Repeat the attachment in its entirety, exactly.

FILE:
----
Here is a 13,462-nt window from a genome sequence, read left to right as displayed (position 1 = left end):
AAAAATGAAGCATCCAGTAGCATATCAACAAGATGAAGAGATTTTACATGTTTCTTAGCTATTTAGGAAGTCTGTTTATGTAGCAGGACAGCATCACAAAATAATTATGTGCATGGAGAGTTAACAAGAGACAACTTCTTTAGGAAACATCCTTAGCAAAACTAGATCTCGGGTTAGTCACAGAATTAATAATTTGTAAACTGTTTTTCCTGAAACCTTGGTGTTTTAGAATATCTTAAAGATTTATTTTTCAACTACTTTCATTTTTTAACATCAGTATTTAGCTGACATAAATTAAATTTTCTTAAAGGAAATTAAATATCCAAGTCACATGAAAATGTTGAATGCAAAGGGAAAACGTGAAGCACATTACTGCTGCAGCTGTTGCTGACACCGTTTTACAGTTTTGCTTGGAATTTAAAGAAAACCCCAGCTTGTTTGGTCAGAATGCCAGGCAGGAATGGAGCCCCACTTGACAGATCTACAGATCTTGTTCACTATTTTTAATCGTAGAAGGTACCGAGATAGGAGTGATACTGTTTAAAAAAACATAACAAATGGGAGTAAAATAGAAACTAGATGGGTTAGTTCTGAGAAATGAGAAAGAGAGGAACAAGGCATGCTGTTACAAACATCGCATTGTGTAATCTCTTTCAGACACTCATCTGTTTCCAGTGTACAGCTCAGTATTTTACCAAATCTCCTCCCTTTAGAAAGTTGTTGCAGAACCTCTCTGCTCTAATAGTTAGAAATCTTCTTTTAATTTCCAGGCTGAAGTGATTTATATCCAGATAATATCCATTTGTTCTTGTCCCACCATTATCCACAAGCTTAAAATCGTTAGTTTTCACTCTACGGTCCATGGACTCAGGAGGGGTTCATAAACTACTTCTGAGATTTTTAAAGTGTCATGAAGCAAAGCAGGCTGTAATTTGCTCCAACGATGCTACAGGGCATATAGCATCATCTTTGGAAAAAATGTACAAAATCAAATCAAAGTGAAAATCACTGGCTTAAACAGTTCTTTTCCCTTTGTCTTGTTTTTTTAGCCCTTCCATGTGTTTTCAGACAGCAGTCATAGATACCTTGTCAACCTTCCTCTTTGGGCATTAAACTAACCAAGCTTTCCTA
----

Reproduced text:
Here is a 13,462-nt window from a genome sequence, read left to right as displayed (position 1 = left end):
AAAAATGAAGCATCCAGTAGCATATCAACAAGATGAAGAGATTTTACATGTTTCTTAGCTATTTAGGAAGTCTGTTTATGTAGCAGGACAGCATCACAAAATAATTATGTGCATGGAGAGTTAACAAGAGACAACTTCTTTAGGAAACATCCTTAGCAAAACTAGATCTCGGGTTAGTCACAGAATTAATAATTTGTAAACTGTTTTTCCTGAAACCTTGGTGTTTTAGAATATCTTAAAGATTTATTTTTCAACTACTTTCATTTTTTAACATCAGTATTTAGCTGACATAAATTAAATTTTCTTAAAGGAAATTAAATATCCAAGTCACATGAAAATGTTGAATGCAAAGGGAAAACGTGAAGCACATTACTGCTGCAGCTGTTGCTGACACCGTTTTACAGTTTTGCTTGGAATTTAAAGAAAACCCCAGCTTGTTTGGTCAGAATGCCAGGCAGGAATGGAGCCCCACTTGACAGATCTACAGATCTTGTTCACTATTTTTAATCGTAGAAGGTACCGAGATAGGAGTGATACTGTTTAAAAAAACATAACAAATGGGAGTAAAATAGAAACTAGATGGGTTAGTTCTGAGAAATGAGAAAGAGAGGAACAAGGCATGCTGTTACAAACATCGCATTGTGTAATCTCTTTCAGACACTCATCTGTTTCCAGTGTACAGCTCAGTATTTTACCAAATCTCCTCCCTTTAGAAAGTTGTTGCAGAACCTCTCTGCTCTAATAGTTAGAAATCTTCTTTTAATTTCCAGGCTGAAGTGATTTATATCCAGATAATATCCATTTGTTCTTGTCCCACCATTATCCACAAGCTTAAAATCGTTAGTTTTCACTCTACGGTCCATGGACTCAGGAGGGGTTCATAAACTACTTCTGAGATTTTTAAAGTGTCATGAAGCAAAGCAGGCTGTAATTTGCTCCAACGATGCTACAGGGCATATAGCATCATCTTTGGAAAAAATGTACAAAATCAAATCAAAGTGAAAATCACTGGCTTAAACAGTTCTTTTCCCTTTGTCTTGTTTTTTTAGCCCTTCCATGTGTTTTCAGACAGCAGTCATAGATACCTTGTCAACCTTCCTCTTTGGGCATTAAACTAACCAAGCTTTCCTA